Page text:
Give the wheel to the public

Artist: Moon Byul of MAMAMOO

One of the factors that makes K-pop compelling is the meticulous rollout plans we see in action before an EP or LP is released. For longtime fans of the genre, return times are not unheard of. In fact, the marketing strategy is key to giving fans an idea of ​​what the weeks (or in many cases a month) before the return will look like, generating just enough anticipation.

Announcing the schedule ahead of any new release also allows online communities to strategize and mobilize, preparing for the return. Promotional trailers as well as “return goals” (quantifiable streams and number of views) are released with accounts that also inform each other about streaming hygiene.

A classic comeback schedule consists of intriguing trailers, concept photos, and other promotional materials that help fuel discussions online around the release. The best way to create intrigue around any release is to create a carefully curated treat trail – a marketing strategy that the K-pop industry continues to champion.

In the case of MAMAMOO’s Moon Byul, the rapper, singer, and songwriter divided her efforts into two sections: the pre-release phase (which marketed her pre-release singles “G999” and “Shutdown”), and the final stage which focused on promoting his EP 6equence. While the pre-release phase oscillated between unique covers and concept photos, the latter saw the artist use an array of assets to build anticipation.

From the visual teaser, medley of highlights (snippets of assembled tracks) to teaser and ambient samplers, 6equence’s rollout plan was indeed a marketing treat. Of all the organized marketing assets, the ambience samplers took the crown. The punchy 2-second clips set a precedent for tracks on the EP, allowing audiences to immerse themselves in the sound transcriptions of each clip.

Focus on community engagement

Artist: BTS

Hosted by fan accounts, stream parties are digital events that focus on boosting an artist’s streams and are a staple of fandom culture. Mainly organized on major streaming platforms such as Spotify, Apple Music or YouTube, streaming parties help to elevate the artist’s position in the charts, while simultaneously increasing their potential to reach new listeners.

Over the years, streaming parties have proven to be an influential strategy for bridging the gap between an artist and their goals. Driven by fans alone, the calculation of an astronomical number of streams around a specific release also leaves room for earned media opportunities. With little to no PR pressure, breaking streaming records counts as an interesting story angle, allowing the press to double the number of releases around a single or album.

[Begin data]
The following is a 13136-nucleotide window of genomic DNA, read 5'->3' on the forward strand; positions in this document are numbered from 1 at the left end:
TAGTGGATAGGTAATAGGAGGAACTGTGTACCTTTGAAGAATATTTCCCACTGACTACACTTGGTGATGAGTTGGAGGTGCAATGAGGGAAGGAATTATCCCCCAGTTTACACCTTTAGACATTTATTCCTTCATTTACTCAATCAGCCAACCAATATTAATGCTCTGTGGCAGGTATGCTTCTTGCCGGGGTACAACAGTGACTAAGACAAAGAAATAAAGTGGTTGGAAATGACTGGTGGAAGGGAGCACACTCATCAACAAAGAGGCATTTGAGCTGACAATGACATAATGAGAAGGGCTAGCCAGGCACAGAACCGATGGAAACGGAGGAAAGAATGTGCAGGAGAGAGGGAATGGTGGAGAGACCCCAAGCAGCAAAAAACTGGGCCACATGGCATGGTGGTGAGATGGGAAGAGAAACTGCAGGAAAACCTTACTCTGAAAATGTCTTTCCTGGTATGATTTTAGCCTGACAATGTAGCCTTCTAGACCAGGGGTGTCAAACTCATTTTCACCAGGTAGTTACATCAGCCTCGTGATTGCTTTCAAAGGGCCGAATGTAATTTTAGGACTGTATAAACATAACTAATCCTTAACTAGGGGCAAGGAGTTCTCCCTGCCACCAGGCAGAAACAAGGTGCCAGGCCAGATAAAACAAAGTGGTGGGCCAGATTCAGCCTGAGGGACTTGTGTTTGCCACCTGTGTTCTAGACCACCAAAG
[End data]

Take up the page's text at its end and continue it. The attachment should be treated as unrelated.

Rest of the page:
Assessing the benefits of streaming parties, HYBE Corp (BTS’s label) and Columbia Records have seized the opportunity in streaming parties by dedicating seven days to exclusive “Butter” global streaming parties.

Photo: Courtesy of Columbia Music/HYBE Corp.

With a microsite in place, the global streaming party required fans to tune into their favorite streaming destination (Spotify or Apple Music). Once linked, thousands of fans would browse a curated playlist of popular BTS tracks, with “Butter” being the recurring track.

Taking community engagement (the ethos of K-pop marketing) a notch higher, the website also enabled real-time communication among fans, creating a holistic fandom experience, especially at a time when most were locked up at home due to pandemic restrictions.

Create an unforgettable unboxing experience

Aartist: CMA Ian

While physical album sales are a pain point for many artists, South Korean artists seem to have the upper hand in this category. The main argument remains the relevance of physical albums: why invest in albums when the titles are available for free on streaming sites?

Although it seems like a logical argument, physical albums go beyond their aural purpose. For many, albums are a treasure trove to collect, but for K-pop fans, albums are an experience.

Loaded with mini Easter eggs, a standard K-pop album comes with stickers, photo cards, photo albums, posters and more. Offering more than just the audio disc, the addition of collectible merchandise creates a unique unboxing experience, which, in large measure, can help boost physical album sales.

Last year, singer-songwriter and producer DPR Ian seems to have hit the mark in the field of packaging. DPR Ian’s album Mood swings in this order (MITO) Comes with a layered heat sensitive film on top. Fans can either run a flame over the cover to reveal the white-hued album cover, or run a damp cloth over it to retain its stark black cover. Unlike standard K-pop albums, DPR Ian’s may not be loaded with photo cards, but the album’s creative contributions promise an equally thrilling unboxing experience.

Share.

Comments are closed.